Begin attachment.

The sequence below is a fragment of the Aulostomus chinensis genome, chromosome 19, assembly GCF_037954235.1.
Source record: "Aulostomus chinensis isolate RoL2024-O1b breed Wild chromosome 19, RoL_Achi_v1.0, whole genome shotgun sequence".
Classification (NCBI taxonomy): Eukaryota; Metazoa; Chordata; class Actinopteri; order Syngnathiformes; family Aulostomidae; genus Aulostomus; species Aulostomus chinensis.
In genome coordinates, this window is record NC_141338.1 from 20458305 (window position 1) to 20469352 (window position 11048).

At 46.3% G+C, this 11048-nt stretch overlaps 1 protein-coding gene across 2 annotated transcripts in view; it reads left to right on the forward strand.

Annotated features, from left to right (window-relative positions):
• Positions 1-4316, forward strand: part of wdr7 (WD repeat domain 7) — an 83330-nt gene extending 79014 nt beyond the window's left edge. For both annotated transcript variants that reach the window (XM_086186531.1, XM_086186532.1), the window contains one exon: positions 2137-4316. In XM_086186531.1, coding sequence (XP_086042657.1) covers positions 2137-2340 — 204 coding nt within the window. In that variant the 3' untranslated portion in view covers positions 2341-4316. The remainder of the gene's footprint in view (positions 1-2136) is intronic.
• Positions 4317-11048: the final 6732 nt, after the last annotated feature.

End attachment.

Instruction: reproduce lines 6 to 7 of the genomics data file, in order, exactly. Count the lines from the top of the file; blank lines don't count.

Annotated features, from left to right (window-relative positions):
• Positions 1-4316, forward strand: part of wdr7 (WD repeat domain 7) — an 83330-nt gene extending 79014 nt beyond the window's left edge. For both annotated transcript variants that reach the window (XM_086186531.1, XM_086186532.1), the window contains one exon: positions 2137-4316. In XM_086186531.1, coding sequence (XP_086042657.1) covers positions 2137-2340 — 204 coding nt within the window. In that variant the 3' untranslated portion in view covers positions 2341-4316. The remainder of the gene's footprint in view (positions 1-2136) is intronic.